In contrast, if we want to believe the fixed-species view, we are forced to conclude these viruses are simply shared by coincidence. [9:50-9:57]

No, we aren’t forced to that obviously false conclusion. We can reasonably conclude that these segments of DNA, incorrectly assumed to be viruses (which aren’t virus-y any more) were put there by a designer for a purpose which they say we can’t live without. [4:04]

It Doesn’t Add Up

Their reasoning doesn’t add up. Let’s review their presentation again.

They began by saying that viruses usually infect white blood cells, not eggs or sperms. That makes sense. White blood cells fight infections, so white blood cells naturally would come in contact with viruses as they travel throughout the body to the site of infections. Eggs and sperms are tucked away safely inside the body where they aren’t likely to come in contact with a virus. It makes perfect sense that viruses would rarely infect eggs or sperms.

Despite this, they say it happened thousands of times before the alleged split between man and apes. They gave 214 examples for just one “virus group.” The nine differences for that virus group must have happened more than 5-6 million years ago, or maybe 11-14 million years ago, or possibly 30 million years ago (depending upon which evolutionist you believe 3) since apes and humans split.

But wait! The nine different rare “viral infections” (in this one group alone) must have happened almost immediately after the supposed split because all modern apes and humans inherited these nine differences. What are the odds of that?

In the 6 to 30 million years evolutionists believe have passed since men and apes split, why aren’t there different viral infections in different races of men? If the evolutionists’ racist belief that white men evolved out of Africa from Negroes millions of years ago is true (which, of course, it isn’t) then different retroviruses could be used to calculate the time when whites and blacks split.

Benefit of a Doubt

Red herrings, circular logic, and straw men are techniques often used by dishonest debaters as ways to cheat their way to victory—but I don’t think that is the case here. I think Clearly Stated is simply ignorant of the creationists’ position, and guilty of projection.

“Projection” happens when people assume other people have the same beliefs as they do, and project their own beliefs and motives on others.

The most obvious example of projection involves “affirmative action.” Liberals believe affirmative action is necessary because blacks haven’t evolved as much as whites, and therefore can’t compete on a level playing field. They insist whites must be handicapped to make it fair. Therefore, when conservatives oppose affirmative action, liberals project their own racist beliefs on conservatives, and think that conservatives are trying to promote white supremacy. When conservatives call for law and order, liberals project their own racist view that most black men are criminals onto conservatives, and mistakenly believe conservatives are pro-police because they are anti-black.

I believe Clearly Stated innocently (but mistakenly) projected their belief (that retrovirus infections occurred in random places on DNA) onto scientists who believe the fixed-species view. This leads them to think that fixed-species scientists foolishly believe the existence of all these retroviruses in the same sections of DNA must be the result of incredibly improbable coincidence. Their probability calculation is irrelevant because fixed-species scientists don’t believe it happened by chance.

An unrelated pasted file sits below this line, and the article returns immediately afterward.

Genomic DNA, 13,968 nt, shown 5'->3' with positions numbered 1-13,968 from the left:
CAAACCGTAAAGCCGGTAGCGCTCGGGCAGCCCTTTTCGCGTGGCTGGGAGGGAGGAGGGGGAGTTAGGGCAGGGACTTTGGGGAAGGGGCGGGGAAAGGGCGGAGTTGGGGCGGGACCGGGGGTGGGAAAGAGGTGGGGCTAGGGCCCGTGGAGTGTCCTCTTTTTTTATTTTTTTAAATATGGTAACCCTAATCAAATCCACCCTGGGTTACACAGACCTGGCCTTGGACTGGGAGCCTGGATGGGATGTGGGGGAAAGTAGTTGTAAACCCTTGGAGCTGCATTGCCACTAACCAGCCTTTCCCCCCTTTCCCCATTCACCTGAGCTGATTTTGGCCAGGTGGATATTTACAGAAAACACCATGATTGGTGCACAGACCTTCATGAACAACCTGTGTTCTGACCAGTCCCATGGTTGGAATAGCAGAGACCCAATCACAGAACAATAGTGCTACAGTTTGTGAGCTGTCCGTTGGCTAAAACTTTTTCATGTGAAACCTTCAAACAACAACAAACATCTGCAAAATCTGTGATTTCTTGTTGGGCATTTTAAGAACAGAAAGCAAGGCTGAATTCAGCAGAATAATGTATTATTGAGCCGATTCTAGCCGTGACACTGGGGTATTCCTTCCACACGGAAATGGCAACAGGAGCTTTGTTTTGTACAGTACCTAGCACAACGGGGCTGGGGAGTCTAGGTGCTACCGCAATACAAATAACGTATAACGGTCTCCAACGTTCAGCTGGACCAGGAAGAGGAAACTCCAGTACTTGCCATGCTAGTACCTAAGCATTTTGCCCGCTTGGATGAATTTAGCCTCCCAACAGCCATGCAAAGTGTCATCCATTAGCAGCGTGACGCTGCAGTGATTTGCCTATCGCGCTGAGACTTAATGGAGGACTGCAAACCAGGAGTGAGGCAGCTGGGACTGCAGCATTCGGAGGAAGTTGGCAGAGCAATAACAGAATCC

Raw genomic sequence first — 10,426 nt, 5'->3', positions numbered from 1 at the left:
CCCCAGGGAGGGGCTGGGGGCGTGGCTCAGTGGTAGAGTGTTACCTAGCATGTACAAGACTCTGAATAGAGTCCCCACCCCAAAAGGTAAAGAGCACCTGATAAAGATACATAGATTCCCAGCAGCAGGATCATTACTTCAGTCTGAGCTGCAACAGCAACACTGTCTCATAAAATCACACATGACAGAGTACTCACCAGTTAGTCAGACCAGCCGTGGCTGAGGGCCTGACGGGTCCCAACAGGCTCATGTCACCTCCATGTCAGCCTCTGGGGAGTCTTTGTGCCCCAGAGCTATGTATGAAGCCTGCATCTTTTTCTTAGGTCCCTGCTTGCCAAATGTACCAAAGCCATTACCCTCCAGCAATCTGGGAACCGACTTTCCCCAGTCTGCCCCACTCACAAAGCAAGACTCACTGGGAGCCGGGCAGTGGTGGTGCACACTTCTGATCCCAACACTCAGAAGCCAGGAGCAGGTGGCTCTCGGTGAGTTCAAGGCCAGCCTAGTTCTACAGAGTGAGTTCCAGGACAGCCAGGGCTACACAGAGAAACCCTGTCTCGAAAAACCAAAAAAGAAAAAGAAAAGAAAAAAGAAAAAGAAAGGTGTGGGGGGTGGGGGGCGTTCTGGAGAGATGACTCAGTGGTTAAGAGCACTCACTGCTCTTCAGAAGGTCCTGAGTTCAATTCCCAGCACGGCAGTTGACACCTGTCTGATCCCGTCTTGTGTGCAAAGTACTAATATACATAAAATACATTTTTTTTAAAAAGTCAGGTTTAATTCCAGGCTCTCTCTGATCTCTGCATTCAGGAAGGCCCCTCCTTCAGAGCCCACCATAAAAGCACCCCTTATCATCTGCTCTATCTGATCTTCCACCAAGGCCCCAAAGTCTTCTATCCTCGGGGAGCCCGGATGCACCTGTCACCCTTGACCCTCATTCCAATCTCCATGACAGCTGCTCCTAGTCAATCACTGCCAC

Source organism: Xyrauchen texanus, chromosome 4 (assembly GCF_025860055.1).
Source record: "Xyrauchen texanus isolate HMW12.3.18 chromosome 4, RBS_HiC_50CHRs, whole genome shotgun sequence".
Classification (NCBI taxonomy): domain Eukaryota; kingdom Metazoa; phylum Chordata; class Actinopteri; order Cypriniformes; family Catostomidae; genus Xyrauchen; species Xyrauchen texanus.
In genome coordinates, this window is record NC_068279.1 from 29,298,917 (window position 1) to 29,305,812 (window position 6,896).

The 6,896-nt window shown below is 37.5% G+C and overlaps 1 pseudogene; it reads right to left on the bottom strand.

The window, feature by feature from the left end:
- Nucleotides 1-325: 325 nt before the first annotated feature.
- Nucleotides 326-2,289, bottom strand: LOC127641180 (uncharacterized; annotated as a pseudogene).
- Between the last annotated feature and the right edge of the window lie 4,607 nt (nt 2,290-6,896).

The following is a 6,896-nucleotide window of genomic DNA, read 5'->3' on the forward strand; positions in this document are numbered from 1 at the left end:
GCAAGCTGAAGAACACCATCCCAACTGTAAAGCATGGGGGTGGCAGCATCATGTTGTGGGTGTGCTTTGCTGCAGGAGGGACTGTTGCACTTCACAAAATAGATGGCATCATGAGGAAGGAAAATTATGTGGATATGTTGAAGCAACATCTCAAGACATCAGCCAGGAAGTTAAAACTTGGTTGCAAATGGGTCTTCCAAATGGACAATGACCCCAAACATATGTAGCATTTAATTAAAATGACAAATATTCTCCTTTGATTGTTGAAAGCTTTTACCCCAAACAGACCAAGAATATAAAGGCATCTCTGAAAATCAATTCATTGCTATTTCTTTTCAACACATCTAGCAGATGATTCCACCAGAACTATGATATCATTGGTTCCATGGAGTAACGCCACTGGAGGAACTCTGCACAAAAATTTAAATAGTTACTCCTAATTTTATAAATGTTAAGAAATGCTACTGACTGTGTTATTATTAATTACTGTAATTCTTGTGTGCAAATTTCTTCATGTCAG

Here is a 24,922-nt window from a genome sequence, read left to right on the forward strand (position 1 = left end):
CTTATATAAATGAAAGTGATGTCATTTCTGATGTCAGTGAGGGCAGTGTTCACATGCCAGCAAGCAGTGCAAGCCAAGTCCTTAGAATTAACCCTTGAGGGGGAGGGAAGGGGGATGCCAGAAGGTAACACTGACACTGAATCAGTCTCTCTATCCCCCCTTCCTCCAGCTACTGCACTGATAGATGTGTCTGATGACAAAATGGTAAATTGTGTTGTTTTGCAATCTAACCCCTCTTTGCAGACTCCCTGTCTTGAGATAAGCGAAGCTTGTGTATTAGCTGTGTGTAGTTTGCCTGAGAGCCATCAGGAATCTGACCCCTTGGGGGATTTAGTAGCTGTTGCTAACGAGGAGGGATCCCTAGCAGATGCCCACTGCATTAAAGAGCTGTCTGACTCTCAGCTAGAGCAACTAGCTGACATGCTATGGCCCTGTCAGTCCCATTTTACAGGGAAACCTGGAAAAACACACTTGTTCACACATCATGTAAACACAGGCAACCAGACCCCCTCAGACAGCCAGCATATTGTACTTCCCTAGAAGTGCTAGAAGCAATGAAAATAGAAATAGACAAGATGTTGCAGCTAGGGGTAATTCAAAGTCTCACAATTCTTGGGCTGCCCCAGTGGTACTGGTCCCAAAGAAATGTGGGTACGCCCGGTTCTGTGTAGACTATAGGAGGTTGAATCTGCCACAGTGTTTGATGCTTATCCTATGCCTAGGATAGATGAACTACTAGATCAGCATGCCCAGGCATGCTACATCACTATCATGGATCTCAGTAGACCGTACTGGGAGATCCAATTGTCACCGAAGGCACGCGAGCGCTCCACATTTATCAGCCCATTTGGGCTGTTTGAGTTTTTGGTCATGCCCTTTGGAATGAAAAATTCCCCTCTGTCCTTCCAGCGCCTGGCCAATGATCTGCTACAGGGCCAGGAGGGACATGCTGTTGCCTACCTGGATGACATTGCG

Scientists who take the fixed-species view agree that retrovirus coincidences can’t possibly be the result of luck, which is what convinces them the similarities are evidence of design. Clearly Stated doesn’t know enough about the fixed-species view to realize that. Clearly Stated projected their own erroneous belief that retroviruses are the result of luck onto creationists, and used comedian Jim Carey’s words to mock creationists for believing something they don’t believe.

I don’t think the producers of the Clearly Stated video are intentionally lying about fossils to create an irrelevant red herring argument—they are just repeating the misinformation they have heard in schools which teach only one side of the creation/evolution controversy. That’s why it is important to teach both sides in public schools.

People who use circular logic often don’t recognize the logical fallacy. Clearly Stated’s belief that retroviruses got there when one of our ancestors was infected by a retrovirus is unquestionable, so they blindly accept the notion that the existence of retroviruses is proof of infection.

Think About it

Like everything else the evolutionists say, it makes sense until you think about it. That is because, like everything else evolutionists say, it is based on speculation, not experimental confirmation. It can’t be proved experimentally because it isn’t true.

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Footnotes:

1 Disclosure, September 2000, “Eosimias”, http://scienceagainstevolution.info/v4i12n.htm
2 Disclosure, February 2002, “Horses and Peppered Moths”, http://scienceagainstevolution.info/v6i5f.htm
3 https://theconversation.com/when-humans-split-from-the-apes-55104#:~:text=It%20was%20even%20suggested%20that%20humans%20had%20split,making%20our%20evolution%20a%20very%20long%20process%20indeed